Yesterday, in Seattle, during the University of Louisville Cardinals’ opening round tussle of the 2015 NCAA tournament, Cardinal fans were able to observe not one, but two such moments of passage. Continue reading Louisville Card File: UC Irvine
There are important games.
Then there are big games.
This is not my delineation, though I wish I’d have postulated it first.
Charles Pierce is my favorite writer, a scribe of storytellng, wordweaving consequence to which I can only aspire. It is from his postulation that I extrapolate.
Big games transcend. Either from tradition through the decades. Or from the reality and ramifications of the now.
While important games have immediate effect in the short run of time, big games live on through the years.
This game, this improbable victory by a lesser Louisville team, this stalwart effort against an immaculate Cavalier squad that contests with a mature, steady unwavering sturdiness, this regular season ending, well- conceived, earnestly executed win, this, my favorite Cardinal game ever at the Yum!, this was a Big Game.
In a season I have previously described as wobbly, the University of Louisville Cardinals, locked in from the opening tip, focused like no time previously this campaign, never wavered, never withered. Continue reading Louisville Card File: Virginia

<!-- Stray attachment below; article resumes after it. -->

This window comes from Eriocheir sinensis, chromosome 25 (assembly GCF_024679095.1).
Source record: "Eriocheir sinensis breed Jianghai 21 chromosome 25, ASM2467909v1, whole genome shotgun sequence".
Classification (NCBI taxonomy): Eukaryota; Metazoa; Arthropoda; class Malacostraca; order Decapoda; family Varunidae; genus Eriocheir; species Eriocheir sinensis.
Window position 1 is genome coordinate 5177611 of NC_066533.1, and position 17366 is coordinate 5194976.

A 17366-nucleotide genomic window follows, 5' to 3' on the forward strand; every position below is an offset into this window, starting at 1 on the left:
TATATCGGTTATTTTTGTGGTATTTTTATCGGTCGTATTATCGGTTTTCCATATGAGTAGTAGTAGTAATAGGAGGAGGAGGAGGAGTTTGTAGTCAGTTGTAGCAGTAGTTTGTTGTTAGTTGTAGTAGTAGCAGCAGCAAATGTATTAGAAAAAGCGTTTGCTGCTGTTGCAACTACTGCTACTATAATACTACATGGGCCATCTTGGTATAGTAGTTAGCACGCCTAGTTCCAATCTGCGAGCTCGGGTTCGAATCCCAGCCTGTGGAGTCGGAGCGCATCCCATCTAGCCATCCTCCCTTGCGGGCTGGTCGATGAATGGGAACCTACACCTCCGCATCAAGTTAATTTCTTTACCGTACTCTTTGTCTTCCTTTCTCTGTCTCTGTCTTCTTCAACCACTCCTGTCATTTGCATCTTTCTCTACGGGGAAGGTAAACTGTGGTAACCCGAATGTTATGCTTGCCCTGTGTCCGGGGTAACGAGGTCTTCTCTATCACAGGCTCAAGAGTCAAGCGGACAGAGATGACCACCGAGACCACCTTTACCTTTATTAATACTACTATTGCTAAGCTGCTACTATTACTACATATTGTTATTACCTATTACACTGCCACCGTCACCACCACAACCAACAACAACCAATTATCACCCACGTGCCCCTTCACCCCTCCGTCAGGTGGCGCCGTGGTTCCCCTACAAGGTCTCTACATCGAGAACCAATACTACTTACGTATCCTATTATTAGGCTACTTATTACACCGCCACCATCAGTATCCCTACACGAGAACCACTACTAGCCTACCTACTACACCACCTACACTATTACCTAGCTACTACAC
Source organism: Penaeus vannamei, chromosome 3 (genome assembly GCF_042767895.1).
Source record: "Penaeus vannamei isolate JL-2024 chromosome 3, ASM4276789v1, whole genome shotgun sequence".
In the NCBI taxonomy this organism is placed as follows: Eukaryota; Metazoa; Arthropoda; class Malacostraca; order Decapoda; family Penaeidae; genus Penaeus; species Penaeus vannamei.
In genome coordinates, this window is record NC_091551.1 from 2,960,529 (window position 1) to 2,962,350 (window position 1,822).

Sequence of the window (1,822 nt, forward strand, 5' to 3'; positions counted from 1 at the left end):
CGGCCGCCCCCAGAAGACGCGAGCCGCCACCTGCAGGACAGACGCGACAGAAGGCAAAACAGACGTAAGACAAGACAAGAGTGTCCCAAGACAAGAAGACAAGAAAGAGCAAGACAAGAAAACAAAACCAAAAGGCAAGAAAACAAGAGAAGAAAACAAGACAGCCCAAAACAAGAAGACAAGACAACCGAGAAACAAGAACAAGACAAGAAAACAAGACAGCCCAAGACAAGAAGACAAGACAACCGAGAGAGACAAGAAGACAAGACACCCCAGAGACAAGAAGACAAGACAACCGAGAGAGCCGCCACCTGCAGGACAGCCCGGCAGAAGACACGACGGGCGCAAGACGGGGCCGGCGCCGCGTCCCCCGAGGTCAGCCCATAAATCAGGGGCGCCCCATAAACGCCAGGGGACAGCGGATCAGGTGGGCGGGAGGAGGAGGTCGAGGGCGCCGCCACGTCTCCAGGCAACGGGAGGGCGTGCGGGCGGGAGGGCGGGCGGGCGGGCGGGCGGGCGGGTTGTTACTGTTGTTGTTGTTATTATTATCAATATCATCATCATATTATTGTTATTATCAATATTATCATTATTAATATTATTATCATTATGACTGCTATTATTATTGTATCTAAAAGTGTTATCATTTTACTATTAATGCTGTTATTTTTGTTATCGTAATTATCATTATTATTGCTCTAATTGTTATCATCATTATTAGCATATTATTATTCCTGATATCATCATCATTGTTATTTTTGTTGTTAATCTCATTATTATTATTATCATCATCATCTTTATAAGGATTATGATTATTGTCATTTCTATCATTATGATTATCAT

Three things became immediately clear after U of L plundered the Seminoles Saturday noon.
1) Anton Gill’s application to Bellarmine is on hold. Sorry, Scotty.
2) Card fans could head out Saturday night and rock to Harry Connick Jr., the Kongos or Irma Thomas with smile on their faces. (Ms. Irma was sublime. Her encore of Dylan’s “Forever Young” transcendent.)
3) Joe Lunardi’s purchased at Discount World o’ Wigs toup can generate early onset projectile vomiting.
Bubble that, Joey Brackets. And, please, at least make sure that dead mop is sittin’ straight on your noggin.
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Yes, there was oh so much to like about the Cardinals performance in a 22 point smackdown, its biggest W ever in the ACC.